Monday, July 19, 2010

More of that Scrofula

I am sure it was a terrible disease and I should not be so amused at references to it in novels but I cannot help myself. In Robert Harris' novel Lustrum, the tribune Publius Vatinius was called the ugliest man in Rome. "He had contracted scrofula as a boy, and his face and neck were covered in pendulous purplish-blue lumps." (pg 360) After looking at Cicero's correspondance to Atticus about Vatinius, I have to say that Harris chose scrofula as his disfigurement because Vatinius had some mark and malformed legs that prevented him from being chosen as an auger but scrofula is not mentioned by anyone. Not Tacitus, or Pliny, Caesar, Livy, Plutarch, Dio Cassus or anyone else who mentions Vatinius' name. However, while looking, I had a nice long look at the Perseus site which,
"The Perseus Project at Tufts University is the foremost Digital Library for the classical world, if not for the Humanities in general. In its collection of Greek and Roman materials, readers will find many of the canonical texts read today. The Greek collection approaches 8 million words and the Latin collection currently has 5.5 million. In addition, many English language dictionaries, other reference works, translations, and commentaries are included, so that anyone with an internet connection has access to the equivalent of a respectable College Classics library. The Perseus site is further enriched by intricate linking mechanisms among texts (resulting in more than 30 million links)."

It is a very good site for looking up references.


Kristin said...

Not to be a bushy haired know it all, but scrofula is tuberculosis of the neck or more specifically an infection of the lymph nodes in the neck caused by TB. It causes those purple blue things the author mentions. Removing the mass doesn't do any good--it regrows and usually spreads the infection to the rest of the body.

Anachronist said...

You must admit that scrofula did sound more dramatic than malformed legs.

Kristin said...

Yeah, it sounds like "acromantula" or something. LOL

Tracy said...

It does sound horrible! But then so is TB on it's own. Since TB has been making something of a comeback in recent years, unfortunately, and it's often the antibiotic-resistant version too, does that mean scrofula is becoming more prevalent again?

The Perseus site looks good.

The Red Witch said...

@Not to be a bushy haired know it all

LOL That is a new one to me. I knew scrofula was a lesion on the neck produced by tuberculosis but whatever blemish Vatinius had was described in translation as a 'wen'. I might have to chase down the original latin to see what word was used.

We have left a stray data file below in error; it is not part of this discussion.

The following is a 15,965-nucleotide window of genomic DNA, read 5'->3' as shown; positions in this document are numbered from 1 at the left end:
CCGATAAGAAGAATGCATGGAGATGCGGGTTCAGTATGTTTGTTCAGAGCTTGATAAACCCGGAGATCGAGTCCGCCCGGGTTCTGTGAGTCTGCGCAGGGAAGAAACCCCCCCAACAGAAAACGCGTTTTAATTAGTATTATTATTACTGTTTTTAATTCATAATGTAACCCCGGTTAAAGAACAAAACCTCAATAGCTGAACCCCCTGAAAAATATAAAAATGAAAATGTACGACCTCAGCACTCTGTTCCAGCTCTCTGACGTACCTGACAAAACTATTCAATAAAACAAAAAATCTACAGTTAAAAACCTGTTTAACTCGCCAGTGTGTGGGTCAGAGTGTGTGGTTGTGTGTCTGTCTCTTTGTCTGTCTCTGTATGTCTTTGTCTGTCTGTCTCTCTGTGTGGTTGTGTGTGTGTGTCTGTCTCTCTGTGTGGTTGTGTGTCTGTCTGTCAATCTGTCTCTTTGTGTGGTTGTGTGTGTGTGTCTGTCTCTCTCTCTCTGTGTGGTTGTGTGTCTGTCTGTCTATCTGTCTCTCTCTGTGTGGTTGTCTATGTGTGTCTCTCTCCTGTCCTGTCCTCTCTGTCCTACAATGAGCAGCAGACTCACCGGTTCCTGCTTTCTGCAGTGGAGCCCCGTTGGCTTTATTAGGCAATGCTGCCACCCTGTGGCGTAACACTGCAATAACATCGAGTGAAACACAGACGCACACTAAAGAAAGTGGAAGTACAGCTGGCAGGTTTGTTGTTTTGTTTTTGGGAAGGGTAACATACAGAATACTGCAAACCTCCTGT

I was thinking that Vatinius sounded like he had rickets growing up and they would not have know what rickets was back then. Let's hope that Scrofula is not on its way back. I wonder if William, when he becomes king, would be willing to 'heal' people. I might line up for that.

Anachronist said...

Let's hope that Scrofula is not on its way back. I wonder if William, when he becomes king, would be willing to 'heal' people. I might line up for that.

I doubt William will be so romantic.

Kristin said...

Funny how these traditions hang on even now: that the touch of a king is the touch of a healer. We see it everywhere from paganism to Christianity to the Arthurian legends. That one is really ancient. Shakespeare alludes to it in Macbeth when the doctor refers to Edward the Confessor, and scofula used to be called "king's evil" and could be cured by the king's touch.

[...]a crowd of wretched souls
That stay his cure: their malady convinces
The great essay of art; but at his touch,
Such sanctity hath Heaven given his hand,
They presently amend [...]

And Malcolm says:

[...]'tis spoken
To the succeeding royalty he leaves
The healing benediction.

According to Roger of Saldeno, scorfula could be cured by using scelerat mixed with pig dung. I think scelerat is cursed buttercup but I'm not positive.

The Red Witch said...

Pliny has some interesting cures of which weasel blood is one of the milder ones. He does propose (and I need to find the original latin text to see what word he used) in English translation that opening up the swellings are helpful for scrofula. So you know something is wrong there.